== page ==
In amongst all the draft poems, correspondence and papers of the U.A. Fanthorpe can be found many items that at first wouldn’t seem relevant to a collection of papers belonging to a poet. On closer examination however, each item has its own unique place in the collection, often directly associated with several other items. They include magazines, newspapers, postcards, diaries, booklets and pictures and are tangible aspects of the wide ranging research that U.A. undertook when writing a poem.
One such example is the diary of Daniel Iles, a Gloucestershire farmer living in the late 1800s. This extract dates from January 1880 and gives details of the weather, jobs undertaken and events throughout the year. It was used by U.A, alongside material on Disraeli and Monet, during her research into the way that the extreme winter weather of 1879-1880 affected their lives.
The diary entries for January indicate that the weather was variable, with frosty, fine and stormy days and even one spell of snow that lasted all day until it was about 6 inches deep! The farmers had many jobs to do such as ploughing, feeding and moving the sheep and they travelled widely within the county – Coalpit Bottom, Upton, Sodbury and Horton are just some of the places mentioned that Daniel travelled to from Wotton-under-Edge.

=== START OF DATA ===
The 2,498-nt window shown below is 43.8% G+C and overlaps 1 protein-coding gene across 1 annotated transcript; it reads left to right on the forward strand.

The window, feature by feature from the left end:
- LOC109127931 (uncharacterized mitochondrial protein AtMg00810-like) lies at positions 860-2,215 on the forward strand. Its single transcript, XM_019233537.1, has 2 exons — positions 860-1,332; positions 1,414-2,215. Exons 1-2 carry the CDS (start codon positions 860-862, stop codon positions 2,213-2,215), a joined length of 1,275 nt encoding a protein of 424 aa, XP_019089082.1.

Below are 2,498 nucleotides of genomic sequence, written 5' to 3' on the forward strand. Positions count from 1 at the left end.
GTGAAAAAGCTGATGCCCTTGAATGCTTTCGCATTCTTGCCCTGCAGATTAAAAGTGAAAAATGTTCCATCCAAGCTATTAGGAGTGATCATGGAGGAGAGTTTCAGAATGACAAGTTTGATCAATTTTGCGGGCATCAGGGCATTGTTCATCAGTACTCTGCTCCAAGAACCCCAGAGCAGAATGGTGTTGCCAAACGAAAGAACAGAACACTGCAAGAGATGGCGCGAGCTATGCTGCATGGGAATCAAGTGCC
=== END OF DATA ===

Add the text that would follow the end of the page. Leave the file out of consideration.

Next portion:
Although it was the diary entries that were of interest for UA Fanthorpe’s research, it also includes many other sections of information which are now of interest from a historical view point, such as an Almanack for the year, a list of stamp duties, University term dates, postal charges and London cab fares.
For example, Friday 30th January was the last day for dog licensing and also the end of the partridge and pheasant shooting season, the Solicitor- General of Ireland was H. Holmes, Esq. and the fare for a two-wheeled London cab for any time not exceeding one hour was 2/6.
University Archives & Special Collections Reference: UAF/2/E/X/56
Further details on the U. A. Fanthorpe Collection can be found at: http://insight.glos.ac.uk/departments/lis/archives/Pages/fanthorpe.aspx